Yes, the geometry of the Trek FX is almost identical to the the Allant. The FX 7.3 is 25 pounds. The stem and handlebars would have to be swapped out to make it more Allant like. The front rack and fenders are not that important to me..especially the fenders as I live in Tucson.

Anonymous said...

Oh, and the seat would have to be replaced with the Bontrager Boulevard ...love that seat.

Johann Rissik said...

Keeping it real and reminding us why we like to ride.
I was watching one of the old "Klunker" and it reminded me how things have changed, not always for the better.
Thanks to both of you.

Anonymous said...

I'm starting to rethink this weight issue. Perhaps one of the reasons the Allant is so comfortable and stable is because of it's weight...

Brian Daniels said...

I've tried a couple of high end hybrids for long distance recreational use and have found that while the bikes overall are great, the stock wheels are always a weak link. You tend to get machine made Alex wheels and get broken spokes at alarmingly low mileage. My experience most recently was with a Scott Speedster. I pretty much go to hand made wheels straight away. I wonder how the wheels on the Trek look like they'll hold up? Any plans to change them out?

Kent Peterson said...

There is nothing inherently wrong with machine-built wheels but they may need a bit of human attention to make sure the tension & trueness is up to spec. A good bike shop will do this when assembling the bike. At the Bicycle Center where I work routine adjustments are free for the first year of ownership including minor wheel truing.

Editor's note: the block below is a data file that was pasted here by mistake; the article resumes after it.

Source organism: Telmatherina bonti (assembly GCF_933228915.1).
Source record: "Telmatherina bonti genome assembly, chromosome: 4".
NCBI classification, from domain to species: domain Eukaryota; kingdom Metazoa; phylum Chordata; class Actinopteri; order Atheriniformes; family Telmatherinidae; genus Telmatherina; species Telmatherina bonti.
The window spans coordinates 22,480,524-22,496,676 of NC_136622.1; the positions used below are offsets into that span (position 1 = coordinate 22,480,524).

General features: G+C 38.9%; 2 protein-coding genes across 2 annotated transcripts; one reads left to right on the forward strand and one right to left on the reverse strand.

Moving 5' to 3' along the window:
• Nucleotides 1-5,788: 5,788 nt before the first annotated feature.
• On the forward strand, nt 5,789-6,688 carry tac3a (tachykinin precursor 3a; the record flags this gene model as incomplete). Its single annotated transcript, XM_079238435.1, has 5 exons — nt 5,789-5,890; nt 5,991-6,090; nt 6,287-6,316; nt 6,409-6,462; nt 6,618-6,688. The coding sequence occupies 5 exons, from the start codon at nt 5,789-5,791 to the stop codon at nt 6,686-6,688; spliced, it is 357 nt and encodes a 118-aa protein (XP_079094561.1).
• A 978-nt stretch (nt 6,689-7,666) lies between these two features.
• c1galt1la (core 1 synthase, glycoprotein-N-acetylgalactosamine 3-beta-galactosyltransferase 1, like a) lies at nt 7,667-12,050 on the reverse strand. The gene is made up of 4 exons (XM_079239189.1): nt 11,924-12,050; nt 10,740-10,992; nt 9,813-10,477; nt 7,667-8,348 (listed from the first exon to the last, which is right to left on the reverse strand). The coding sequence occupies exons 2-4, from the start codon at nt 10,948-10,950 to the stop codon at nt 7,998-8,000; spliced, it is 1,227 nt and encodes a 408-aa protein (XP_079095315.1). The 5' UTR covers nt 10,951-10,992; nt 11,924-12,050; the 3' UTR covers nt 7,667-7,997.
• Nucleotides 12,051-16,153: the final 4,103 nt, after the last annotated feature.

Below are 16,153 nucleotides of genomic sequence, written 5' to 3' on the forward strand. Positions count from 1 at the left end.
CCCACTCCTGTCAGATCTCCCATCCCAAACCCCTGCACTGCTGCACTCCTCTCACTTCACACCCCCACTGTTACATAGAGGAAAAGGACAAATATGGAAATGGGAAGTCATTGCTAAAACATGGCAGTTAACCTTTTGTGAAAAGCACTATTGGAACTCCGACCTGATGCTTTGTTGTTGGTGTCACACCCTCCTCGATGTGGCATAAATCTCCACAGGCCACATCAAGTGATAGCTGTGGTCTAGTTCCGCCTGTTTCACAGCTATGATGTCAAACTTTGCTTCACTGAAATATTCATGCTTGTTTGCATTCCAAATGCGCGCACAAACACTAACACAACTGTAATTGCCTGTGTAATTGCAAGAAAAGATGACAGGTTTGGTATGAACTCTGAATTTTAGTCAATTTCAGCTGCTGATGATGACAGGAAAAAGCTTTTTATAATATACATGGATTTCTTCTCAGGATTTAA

I'm a pretty light guy and I mostly travel light so I have very few problems with wheels staying true (knock wood!) once they've been brought up to tension & trueness.

Anonymous said...

Kent, I think someone from trek hijacked your blog and endlessly wrote about how great their products are. You may want to check to see if they accessed your bank account too.

Anonymous said...

I too wanted a Trek Allant, but the local lake-side bike shop at Green Lake stopped carrying them and I couldn't even find it on their website anymore!

Amazing. I went in and I don't think they cater to the Allant style bicycle at all. In fact 98% of their bikes don't even have fenders! Very sensible for Seattle!

This says to me that they don't give a hoot about commuter bicycles. They only care about muscle building road bikes. Not the shop for me..

Laura Baedeker said...

Hi, just checking in to see if you and your wife still love your Allants. Think I'm finally going to make the plunge next month myself (though can't decide if I want the "her" version or the "his"--though I'm a girl, I haven't had a "her" bike since I was 10 years old and I think the "his" version is more elegant looking, though I like the cork color of the "hers" better--ah, not bad problems to have, eh?)

Kent Peterson said...

Yep Christine & I still totally dig our Allants. I just got back from a 40 mile ride on mine & Christine rides hers back and forth to work every day. Mostly we're doing coffee shop runs now but we've got more tours planned.

As for ladies bike vs guys bike, either one is fine. Christine really likes having the step-thru frame.

Shaun said...

Thanks for your comments on the Allant. I was thinking of purchasing this bike and I live in a hilly area of Berkeley and you swayed to the next level.